ATLANTA — The U.S. Nuclear Regulatory Commission’s Atlanta-based inspectors noted three issues in the construction of the MOX Fuel Fabrication Facility at Savannah River Site.
Construction Projects Branch Chief Deborah Seymour itemized them in a recently released April 29 letter to the president of the consortium doing the construction, David Del Vecchio. They are the results of inspections during the first three months of the year.
Most of the categories of activity had no issues cited and inspectors wrote in them that “construction activities were performed in a safe and quality-related manner.”
The three with technical violations were listed as the lowest level of severity, IV, and because the consortium agreed to fix them, the NRC essentially considers them no big deal.
“Based on the results of this inspection, the enclosed report documents findings which were determined to involve violations of NRC requirements,” Seymour wrote. “However, because these findings were Severity Level (SL) IV violations and were entered into your corrective-action program, the NRC is treating them as a non-cited violations (NCVs) consistent with Section 2.3.2 of the NRC Enforcement Policy.”
The issues had to do with the fabrication of steel doors, welding on some components and the way some ductwork was bolted.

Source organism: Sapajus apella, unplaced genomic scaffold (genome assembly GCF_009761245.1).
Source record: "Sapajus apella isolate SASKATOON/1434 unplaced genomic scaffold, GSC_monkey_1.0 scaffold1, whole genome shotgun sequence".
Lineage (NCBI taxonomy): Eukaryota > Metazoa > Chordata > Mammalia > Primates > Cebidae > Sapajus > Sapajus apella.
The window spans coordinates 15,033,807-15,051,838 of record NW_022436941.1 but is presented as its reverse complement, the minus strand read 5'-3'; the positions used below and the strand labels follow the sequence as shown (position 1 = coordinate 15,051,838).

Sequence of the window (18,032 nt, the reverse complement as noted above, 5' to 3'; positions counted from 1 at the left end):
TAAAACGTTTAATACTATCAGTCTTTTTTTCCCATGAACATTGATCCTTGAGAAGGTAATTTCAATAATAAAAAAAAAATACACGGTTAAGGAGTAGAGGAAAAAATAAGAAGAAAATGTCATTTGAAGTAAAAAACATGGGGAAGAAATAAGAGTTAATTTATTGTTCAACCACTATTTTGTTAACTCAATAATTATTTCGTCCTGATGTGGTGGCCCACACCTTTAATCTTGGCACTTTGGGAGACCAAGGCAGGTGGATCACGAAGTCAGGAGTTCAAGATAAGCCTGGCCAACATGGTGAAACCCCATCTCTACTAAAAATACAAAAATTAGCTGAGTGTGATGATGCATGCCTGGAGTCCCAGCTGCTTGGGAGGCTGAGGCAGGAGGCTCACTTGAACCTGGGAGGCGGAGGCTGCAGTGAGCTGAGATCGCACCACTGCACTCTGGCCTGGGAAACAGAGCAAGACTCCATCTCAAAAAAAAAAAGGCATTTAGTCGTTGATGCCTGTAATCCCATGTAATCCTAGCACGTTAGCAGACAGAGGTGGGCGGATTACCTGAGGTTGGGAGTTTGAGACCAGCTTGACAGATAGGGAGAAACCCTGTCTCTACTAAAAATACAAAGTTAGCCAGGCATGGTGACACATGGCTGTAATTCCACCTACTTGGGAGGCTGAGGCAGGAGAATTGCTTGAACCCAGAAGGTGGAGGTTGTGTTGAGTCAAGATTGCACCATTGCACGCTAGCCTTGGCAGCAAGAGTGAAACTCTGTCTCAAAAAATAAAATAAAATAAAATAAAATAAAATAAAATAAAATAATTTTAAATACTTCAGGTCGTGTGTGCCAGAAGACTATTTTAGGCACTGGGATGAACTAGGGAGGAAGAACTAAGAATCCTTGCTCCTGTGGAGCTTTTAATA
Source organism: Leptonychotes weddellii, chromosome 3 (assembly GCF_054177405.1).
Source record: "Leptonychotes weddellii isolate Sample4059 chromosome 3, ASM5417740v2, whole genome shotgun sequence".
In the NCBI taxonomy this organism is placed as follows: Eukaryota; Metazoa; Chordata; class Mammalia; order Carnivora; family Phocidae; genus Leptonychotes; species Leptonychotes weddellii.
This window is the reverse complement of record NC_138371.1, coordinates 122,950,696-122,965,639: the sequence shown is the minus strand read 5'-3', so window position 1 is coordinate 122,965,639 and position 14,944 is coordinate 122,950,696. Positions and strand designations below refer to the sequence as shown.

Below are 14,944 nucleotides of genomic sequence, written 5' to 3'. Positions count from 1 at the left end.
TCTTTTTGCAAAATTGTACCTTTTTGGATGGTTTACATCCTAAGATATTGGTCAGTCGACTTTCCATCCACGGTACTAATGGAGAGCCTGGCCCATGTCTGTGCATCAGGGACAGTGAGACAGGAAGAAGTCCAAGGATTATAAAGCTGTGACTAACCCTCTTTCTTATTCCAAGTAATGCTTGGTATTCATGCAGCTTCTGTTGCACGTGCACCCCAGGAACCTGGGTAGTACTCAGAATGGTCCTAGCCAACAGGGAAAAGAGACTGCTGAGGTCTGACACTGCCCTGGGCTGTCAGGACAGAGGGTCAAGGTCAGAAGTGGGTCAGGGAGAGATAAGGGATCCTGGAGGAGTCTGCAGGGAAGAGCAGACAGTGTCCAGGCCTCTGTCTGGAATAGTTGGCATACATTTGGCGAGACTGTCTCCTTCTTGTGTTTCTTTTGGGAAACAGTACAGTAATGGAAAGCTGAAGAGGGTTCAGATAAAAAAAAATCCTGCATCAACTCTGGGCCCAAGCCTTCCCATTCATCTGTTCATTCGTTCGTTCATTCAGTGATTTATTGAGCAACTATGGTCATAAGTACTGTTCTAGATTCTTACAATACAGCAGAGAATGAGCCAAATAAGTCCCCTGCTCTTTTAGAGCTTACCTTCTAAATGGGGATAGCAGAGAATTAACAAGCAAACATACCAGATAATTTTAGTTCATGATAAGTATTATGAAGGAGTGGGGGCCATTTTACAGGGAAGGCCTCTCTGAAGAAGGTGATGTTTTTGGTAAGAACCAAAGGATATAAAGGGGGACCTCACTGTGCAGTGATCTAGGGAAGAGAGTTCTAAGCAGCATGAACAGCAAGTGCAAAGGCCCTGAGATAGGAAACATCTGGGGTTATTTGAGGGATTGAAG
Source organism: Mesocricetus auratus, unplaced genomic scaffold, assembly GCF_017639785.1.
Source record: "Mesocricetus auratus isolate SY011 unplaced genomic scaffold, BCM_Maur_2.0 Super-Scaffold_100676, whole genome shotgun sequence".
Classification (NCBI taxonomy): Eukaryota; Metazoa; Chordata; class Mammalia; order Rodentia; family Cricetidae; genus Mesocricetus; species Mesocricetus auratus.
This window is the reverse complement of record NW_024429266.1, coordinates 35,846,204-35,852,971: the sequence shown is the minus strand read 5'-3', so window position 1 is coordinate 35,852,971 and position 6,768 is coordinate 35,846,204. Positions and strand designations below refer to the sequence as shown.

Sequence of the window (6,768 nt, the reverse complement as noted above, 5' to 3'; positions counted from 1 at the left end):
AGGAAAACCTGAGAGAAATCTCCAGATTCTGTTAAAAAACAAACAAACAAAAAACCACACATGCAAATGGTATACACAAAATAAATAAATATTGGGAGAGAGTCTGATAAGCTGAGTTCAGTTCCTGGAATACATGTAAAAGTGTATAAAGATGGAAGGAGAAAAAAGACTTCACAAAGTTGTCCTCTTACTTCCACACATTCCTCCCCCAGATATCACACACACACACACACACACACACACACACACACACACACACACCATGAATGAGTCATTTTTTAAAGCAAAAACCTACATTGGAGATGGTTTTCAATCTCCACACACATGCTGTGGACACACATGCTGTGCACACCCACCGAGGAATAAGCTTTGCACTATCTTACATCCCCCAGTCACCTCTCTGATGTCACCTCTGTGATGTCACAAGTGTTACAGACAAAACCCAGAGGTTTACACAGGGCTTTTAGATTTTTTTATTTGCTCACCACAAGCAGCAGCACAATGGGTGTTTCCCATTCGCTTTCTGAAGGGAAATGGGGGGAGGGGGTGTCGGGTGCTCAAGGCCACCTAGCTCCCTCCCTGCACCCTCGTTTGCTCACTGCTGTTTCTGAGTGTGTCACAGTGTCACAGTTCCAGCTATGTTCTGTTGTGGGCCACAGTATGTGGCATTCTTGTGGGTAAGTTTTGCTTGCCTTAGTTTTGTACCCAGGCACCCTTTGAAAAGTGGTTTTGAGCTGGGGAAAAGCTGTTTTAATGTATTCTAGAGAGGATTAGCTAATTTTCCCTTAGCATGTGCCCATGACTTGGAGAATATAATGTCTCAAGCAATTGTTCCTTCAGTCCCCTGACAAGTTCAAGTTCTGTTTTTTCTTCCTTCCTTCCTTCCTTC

In all three, Seymour reported that the consortium made no objection to the inspectors’ conclusions.
There was no response to a reporter’s request for a comment from Gentry Brann, director of corporate communications for CB&I, the lead builder in the consortium.
However, a spokesman for a pro-nuclear group based in Aiken said it’s not uncommon for large construction projects to have instances where builders occasionally make small deviations from the blueprints.
“The process here is that the contractor enters the findings in their own Corrective Action System; then NRC monitors the correction of the findings,” said Mike Johnson, executive director of the Citizens for Nuclear Technology Awareness. “I believe that the contractor took appropriate action for these violations based on the NRC letter.”
One critic of the MOX program said that while these violations were minor, they are significant because the NRC has made few citations of the project in the past.
“It’s a big step for the NRC to take, and we expect inspections to get more serious given the continued rumors of design and construction problems,” said Tom Clements, director of the SRS Watch advocacy group.